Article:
"I do want to win, too, because I am at the place I am in my career. And I want to be part of that solution here, whatever that's going to be. I'd like to know what direction they're going -- I think that's fair -- and make the decisions accordingly. But I'm open to talking about whatever they'd like."
Dickey, 37 years old, can be brought back at a modest price for next season, and he said that his representatives engaged in preliminary extension talks with the Mets earlier in the year. Both sides eventually decided to wait until the offseason to continue their extension talks in earnest.
And judging by that experience, Dickey said that he'll likely test free agency if he starts next season without a contract. That's not a hard-and-fast rule, he said, but he doesn't want to negotiate during the year. That's just speculation for now, he said, and the important part is he wants to come back.
"Sandy knows," said Dickey. "I've told him that I've enjoyed being here and think that he's going to turn this thing around. I want to be a part of that. We'll see. Time will tell. I think they have to exercise an option by [November], but I don't want to go into the next season, and at that point, negotiate a contract that close to free agency. The little that I did it here, I didn't like it. I didn't enjoy it."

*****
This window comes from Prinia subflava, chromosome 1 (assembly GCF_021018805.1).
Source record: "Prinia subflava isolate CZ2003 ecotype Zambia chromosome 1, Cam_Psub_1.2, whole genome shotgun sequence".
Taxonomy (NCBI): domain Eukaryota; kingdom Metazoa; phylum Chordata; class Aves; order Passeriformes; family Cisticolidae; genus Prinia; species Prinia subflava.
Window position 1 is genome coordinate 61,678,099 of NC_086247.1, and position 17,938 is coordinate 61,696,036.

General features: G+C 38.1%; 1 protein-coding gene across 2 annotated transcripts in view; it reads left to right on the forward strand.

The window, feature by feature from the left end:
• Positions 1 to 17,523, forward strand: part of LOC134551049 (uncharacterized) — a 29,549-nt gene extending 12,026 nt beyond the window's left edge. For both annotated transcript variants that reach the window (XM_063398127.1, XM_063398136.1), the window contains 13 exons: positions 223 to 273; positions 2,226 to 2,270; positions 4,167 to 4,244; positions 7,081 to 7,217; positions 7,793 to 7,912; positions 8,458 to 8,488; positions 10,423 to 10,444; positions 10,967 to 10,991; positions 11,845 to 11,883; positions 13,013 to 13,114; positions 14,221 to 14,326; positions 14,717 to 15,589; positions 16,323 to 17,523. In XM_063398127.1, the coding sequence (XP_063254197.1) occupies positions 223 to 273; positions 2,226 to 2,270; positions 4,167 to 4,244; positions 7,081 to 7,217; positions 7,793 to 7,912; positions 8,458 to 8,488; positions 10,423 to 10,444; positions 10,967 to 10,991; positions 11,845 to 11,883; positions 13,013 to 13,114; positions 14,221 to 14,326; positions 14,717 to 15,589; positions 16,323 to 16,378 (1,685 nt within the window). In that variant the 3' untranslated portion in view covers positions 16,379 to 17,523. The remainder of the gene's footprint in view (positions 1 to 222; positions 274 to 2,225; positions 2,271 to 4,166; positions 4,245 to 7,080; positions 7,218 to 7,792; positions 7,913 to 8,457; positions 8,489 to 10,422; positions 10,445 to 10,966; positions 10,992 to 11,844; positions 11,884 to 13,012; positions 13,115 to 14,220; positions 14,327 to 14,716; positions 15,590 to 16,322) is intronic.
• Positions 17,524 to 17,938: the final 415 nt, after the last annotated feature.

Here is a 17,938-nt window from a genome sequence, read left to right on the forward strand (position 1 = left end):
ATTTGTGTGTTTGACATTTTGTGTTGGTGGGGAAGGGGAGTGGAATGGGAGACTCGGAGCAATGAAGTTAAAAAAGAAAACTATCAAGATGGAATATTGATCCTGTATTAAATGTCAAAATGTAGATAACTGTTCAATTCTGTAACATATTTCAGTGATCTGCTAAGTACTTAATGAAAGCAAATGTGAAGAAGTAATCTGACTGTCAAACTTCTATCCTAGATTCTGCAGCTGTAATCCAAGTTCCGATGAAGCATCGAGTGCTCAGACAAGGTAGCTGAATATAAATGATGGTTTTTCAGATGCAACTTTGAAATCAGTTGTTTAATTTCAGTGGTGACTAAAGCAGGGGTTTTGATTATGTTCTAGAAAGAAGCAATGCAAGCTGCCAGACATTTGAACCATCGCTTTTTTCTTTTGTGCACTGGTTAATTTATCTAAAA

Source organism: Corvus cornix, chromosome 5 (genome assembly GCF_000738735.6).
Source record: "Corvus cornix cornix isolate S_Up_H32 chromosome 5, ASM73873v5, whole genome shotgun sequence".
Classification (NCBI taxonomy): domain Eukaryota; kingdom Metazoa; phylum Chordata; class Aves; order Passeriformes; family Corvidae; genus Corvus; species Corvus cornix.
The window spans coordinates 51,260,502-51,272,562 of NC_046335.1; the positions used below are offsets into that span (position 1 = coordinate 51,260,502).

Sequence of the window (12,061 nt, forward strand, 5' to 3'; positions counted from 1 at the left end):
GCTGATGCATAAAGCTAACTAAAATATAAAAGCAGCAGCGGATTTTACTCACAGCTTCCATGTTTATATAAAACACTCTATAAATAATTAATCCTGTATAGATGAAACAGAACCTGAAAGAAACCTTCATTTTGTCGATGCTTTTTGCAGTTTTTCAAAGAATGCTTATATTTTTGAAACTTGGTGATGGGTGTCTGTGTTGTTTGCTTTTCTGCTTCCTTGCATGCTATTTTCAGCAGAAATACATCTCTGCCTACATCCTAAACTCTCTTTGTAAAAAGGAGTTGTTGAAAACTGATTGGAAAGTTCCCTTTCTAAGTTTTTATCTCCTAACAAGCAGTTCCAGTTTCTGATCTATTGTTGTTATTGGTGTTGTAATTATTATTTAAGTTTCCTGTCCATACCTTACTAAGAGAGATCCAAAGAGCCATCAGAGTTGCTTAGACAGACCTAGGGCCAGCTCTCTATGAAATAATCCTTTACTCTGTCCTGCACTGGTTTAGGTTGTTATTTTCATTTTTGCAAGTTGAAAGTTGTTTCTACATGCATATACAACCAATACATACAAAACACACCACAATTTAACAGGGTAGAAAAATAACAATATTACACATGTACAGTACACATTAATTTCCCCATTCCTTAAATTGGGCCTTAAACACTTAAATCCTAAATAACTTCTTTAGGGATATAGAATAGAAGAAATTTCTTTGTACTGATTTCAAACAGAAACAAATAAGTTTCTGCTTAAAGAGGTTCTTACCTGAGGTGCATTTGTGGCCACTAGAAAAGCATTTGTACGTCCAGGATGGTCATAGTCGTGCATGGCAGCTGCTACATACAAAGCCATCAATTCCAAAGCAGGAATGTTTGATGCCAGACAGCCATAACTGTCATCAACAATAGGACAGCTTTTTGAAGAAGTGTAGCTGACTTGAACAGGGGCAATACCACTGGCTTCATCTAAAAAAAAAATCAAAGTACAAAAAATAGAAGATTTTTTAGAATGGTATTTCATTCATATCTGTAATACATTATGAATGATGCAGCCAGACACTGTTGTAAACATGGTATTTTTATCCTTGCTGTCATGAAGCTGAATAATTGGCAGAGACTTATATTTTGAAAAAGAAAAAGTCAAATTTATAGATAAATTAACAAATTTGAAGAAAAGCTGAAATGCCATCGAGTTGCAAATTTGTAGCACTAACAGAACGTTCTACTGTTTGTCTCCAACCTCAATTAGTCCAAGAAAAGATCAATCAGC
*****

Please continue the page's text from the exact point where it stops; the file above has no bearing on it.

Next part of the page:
Manager Terry Collins was asked about Dickey and David Wright, who will also be seeking a contract extension this winter, and he said that it's important for the Mets to retain both. And if they're able to, said Collins, it will be because both players have confidence in the core going forward.
"I think those guys realize that we have the pieces," said Collins. "We've got to keep them healthy and keep them more consistent. We can't have these major lapses that we're going through right now. And especially in David's case -- I salute the guy, because he's of the mindset that, 'I've got to be the guy.' ... If those pieces are there, I think David and R.A. are saying, 'Look, we've got a chance to win. And fast.'"
Dickey concurred, and he said he'd be looking hard at whether the Mets retain Wright long term.
"Any time you sign a high quality player, it's a message that you're going in a certain direction," said Dickey. "David represents that, for sure. And you'd have to ask him, but I'd have to believe that he's of like mind. This could be his last contract. He's going to want to know he has a shot at it."